# Aren’t librarians “bookies”?

CRAP IT’S DECEMBER.

Anyway.

So it’s been like six decades since I’ve read for pleasure*, which really blows ’cause I love to read for pleasure. My 200 Books list has idled unedited for far too long.

I actually found this really cool list that was a concatenation of 13 different “Top 100 Books” lists. As I was reading it over, there were quite a few books that I think should also be on my “200” list.

So here’s the plan:
I think I’m going to re-vamp my list, then start it all over again. Which I think would be a good thing. I seriously doubt I got a whole lot out of War and Peace when I read it as a 13-year-old. And this time I’ll give a review of each book upon completion.

*The Calculus Wars doesn’t count. That wasn’t for pleasure. That was for stalking studying. Yeah. It was an…assignment. I had to read it. I totally didn’t go through it and creepily highlight a bunch of key stuff about Leibniz. That’d be wrong. I just read it for an assignment. That’s my story and I’m sticking to it.

# Alliteration’s Almost Always Appropriate

I’m sorry, but I must address this issue, as I had a dream about it mere hours ago (it’s like 10 AM) and if it’s infiltrated my dreams, it must be important to me.

So as I’ve stated, I’m reading The Calculus Wars. In the blog about said book, I briefly mentioned the fact that the book used the word “invented” to describe how calculus came about. As I read on, though, the author appears to switch randomly between the words “invented” and “discovered.”
As confused as I was at the beginning over this, I’m more confused now, mainly because I’m not sure which word should really be used. Really, what sounds more accurate?
If we say that Newton and Leibniz discovered calculus, that basically means that there is some sort of preexisting system of mathematics that humans are in the process of unlocking.
But if we say that they invented calculus, then it just seems kind of strange that they were able to just invent something with such mathematical power to explain all the things it explains.
But then again, I find it rather suspicious that human beings have developed these systems called “numbers” and “math” and they somehow magically explain the workings of the universe (velocity, the speed of light, rate of acceleration, etc.). I mean, don’t you find it the least bit suspicious that we can explain these things using simple formulas? It makes sense that the universe is ordered in some fashion, I just find it kind of odd that we’ve managed to gain possession of something that seems to be able to explain the patterns. It seems too easy, you know what I’m saying?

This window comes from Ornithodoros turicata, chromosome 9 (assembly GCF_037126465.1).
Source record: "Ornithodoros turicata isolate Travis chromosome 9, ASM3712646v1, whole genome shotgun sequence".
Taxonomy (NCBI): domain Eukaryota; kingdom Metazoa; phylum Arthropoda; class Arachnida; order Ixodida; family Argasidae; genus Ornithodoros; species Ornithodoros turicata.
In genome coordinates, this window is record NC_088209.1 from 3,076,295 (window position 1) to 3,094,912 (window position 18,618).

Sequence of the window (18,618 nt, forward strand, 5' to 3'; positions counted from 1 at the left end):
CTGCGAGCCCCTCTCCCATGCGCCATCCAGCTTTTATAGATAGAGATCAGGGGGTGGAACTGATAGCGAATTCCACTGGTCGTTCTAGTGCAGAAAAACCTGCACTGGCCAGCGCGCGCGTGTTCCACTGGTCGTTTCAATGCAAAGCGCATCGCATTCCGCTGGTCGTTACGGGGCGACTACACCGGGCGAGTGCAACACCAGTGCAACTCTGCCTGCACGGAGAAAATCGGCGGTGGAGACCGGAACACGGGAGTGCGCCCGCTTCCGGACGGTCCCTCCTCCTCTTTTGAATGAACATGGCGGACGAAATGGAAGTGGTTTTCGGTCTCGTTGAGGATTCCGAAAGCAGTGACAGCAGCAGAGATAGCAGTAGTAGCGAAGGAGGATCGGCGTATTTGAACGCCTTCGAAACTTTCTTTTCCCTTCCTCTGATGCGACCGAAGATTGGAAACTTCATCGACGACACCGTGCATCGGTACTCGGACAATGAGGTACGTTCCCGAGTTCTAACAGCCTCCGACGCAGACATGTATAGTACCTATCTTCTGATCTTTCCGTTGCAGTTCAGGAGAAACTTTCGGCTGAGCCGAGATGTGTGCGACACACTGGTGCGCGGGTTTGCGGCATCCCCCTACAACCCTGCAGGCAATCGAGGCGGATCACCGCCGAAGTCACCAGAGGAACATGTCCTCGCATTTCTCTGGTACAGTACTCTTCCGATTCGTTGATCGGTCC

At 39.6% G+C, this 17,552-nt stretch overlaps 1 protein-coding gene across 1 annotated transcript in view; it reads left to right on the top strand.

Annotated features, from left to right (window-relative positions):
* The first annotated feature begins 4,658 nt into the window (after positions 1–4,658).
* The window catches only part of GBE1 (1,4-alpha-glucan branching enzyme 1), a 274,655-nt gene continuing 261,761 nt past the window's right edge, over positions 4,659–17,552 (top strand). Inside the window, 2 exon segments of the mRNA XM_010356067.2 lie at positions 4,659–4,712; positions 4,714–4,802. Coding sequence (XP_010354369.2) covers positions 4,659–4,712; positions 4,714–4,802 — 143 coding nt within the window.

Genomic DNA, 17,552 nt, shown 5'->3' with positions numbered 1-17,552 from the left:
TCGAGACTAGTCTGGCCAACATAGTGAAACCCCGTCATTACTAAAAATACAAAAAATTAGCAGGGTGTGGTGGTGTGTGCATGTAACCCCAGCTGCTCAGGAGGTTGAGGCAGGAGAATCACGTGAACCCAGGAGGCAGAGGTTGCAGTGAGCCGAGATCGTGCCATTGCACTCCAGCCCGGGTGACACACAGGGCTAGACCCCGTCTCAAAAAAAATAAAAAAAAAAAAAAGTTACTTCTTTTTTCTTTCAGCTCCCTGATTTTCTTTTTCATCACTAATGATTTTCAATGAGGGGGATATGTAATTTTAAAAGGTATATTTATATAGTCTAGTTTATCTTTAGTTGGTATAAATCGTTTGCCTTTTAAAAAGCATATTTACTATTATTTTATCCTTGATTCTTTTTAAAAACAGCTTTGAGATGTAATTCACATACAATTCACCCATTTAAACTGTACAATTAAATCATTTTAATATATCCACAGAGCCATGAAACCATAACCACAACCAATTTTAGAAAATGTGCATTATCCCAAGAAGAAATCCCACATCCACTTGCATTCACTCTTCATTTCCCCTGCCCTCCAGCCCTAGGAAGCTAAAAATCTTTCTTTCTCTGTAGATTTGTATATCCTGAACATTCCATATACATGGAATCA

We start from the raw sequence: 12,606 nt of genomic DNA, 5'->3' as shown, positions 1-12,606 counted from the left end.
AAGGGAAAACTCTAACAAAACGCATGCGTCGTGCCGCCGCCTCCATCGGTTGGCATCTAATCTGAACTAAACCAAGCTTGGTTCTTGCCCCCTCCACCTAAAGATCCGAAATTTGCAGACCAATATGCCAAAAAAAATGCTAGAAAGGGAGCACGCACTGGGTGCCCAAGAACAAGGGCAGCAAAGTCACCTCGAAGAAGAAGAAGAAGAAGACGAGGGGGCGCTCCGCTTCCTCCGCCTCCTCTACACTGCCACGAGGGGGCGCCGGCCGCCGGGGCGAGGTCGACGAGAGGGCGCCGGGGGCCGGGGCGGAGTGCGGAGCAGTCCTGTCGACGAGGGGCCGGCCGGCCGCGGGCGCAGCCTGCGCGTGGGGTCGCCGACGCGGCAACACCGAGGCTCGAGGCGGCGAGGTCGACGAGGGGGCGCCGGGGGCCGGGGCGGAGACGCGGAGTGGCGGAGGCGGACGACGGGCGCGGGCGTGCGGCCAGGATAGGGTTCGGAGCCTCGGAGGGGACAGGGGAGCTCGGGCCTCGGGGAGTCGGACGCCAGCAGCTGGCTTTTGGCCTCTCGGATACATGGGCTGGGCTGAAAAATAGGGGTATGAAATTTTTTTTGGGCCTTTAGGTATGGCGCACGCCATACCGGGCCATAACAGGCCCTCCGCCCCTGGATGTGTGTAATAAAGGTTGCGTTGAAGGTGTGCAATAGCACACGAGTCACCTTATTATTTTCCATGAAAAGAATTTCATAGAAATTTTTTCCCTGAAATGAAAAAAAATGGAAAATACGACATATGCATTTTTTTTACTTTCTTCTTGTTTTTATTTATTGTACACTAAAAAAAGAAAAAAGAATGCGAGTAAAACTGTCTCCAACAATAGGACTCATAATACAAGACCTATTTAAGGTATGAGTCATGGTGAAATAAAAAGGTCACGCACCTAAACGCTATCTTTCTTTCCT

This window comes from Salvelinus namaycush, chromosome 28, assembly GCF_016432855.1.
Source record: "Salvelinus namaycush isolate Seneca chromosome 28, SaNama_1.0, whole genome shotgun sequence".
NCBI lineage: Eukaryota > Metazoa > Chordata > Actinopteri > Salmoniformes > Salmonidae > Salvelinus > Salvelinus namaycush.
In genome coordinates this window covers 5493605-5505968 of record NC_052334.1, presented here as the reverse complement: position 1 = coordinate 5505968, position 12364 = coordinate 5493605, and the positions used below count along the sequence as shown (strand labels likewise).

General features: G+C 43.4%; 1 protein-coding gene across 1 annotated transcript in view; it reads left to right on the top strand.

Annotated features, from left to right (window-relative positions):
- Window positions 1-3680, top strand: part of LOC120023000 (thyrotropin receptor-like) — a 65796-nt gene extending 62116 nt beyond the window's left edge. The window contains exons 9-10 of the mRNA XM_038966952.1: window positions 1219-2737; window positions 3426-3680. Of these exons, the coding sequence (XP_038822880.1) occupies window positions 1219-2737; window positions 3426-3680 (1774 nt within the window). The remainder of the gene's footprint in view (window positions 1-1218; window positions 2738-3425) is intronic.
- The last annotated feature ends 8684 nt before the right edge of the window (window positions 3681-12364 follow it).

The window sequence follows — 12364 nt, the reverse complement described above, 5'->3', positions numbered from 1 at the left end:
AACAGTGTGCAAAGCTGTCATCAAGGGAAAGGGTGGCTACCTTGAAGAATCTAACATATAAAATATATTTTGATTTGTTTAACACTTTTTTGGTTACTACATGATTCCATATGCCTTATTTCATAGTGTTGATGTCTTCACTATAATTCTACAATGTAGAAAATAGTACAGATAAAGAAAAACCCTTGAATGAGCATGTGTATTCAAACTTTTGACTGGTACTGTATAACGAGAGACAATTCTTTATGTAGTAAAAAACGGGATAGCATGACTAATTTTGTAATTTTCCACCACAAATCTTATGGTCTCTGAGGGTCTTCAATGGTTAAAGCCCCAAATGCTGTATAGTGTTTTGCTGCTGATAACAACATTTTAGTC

What if it’s all arbitrary?

(See, this is why I want to take freaking Metaphysics)

# Choco Leibniz: The Best of All Possible Cookies

And if any of you get that joke, freaking congratulations, ’cause no one else has gotten it yet, save Sean.

Holy crap, you guys, you’ll never guess what I found!

So as a break from the insanity that is my Spring Break (at least it’s winding down a little, I think), my mom and I went up to Spokane for the day. Whenever we go to Spokane we make sure to visit Auntie’s bookstore, mainly because it actually has a good selection of books (unlike Hastings) and because you can actually buy things from there (unlike the library, to whom I apparently owe \$161, but more on that later).

Today I had the pleasure of finding the book Calculus Wars, which basically describes the entirety of Newton’s and Leibniz’s feud over which one of them first invented* calculus. The fact that I’m reading a book about calculus proves how into Leibniz I really am, people.

But this isn’t the big thing of the day. I thought to myself when I got home, “you need to get some books on Leibniz, woman!” So I got online (Amazon.com), and typed in “Leibniz.”

This is what I found. This was like the fourth item down:

OMG!!

I am so incredibly amazed. I want these cookies. Like, now. I will do anything for these cookies.

In fact, I was so enthralled that I looked them up on Wikipedia. This is what I read:
“The brand name
Leibniz comes from the philosopher and mathematician Gottfried Wilhelm Leibniz. The only connection between man and biscuit is that Leibniz was one of the more famous residents of Hanover, where the company is based. At the time when the biscuit was first made, there was a fashion for arbitrarily naming products after famous people.”

Dear god, that is funny. I’m so getting my hands on these cookies.

And I could make so many jokes about them with regards to Leibniz’ philosophy, you don’t even want to know.

*Now here’s a thing I’m wondering: they use the verb invented to describe the introduction of the use of calculus. If mathematics (specifically, calculus) is a tool for understanding the universe, if it is the key that we have for unlocking all understanding of all things, why do they say we invented it? Shouldn’t they say, if math indeed explains the fundamental workings of all we could possibly need to understand, that we discovered it, since a tool that explains how things work should already exist and not have to be invented, just discovered? Just a thought…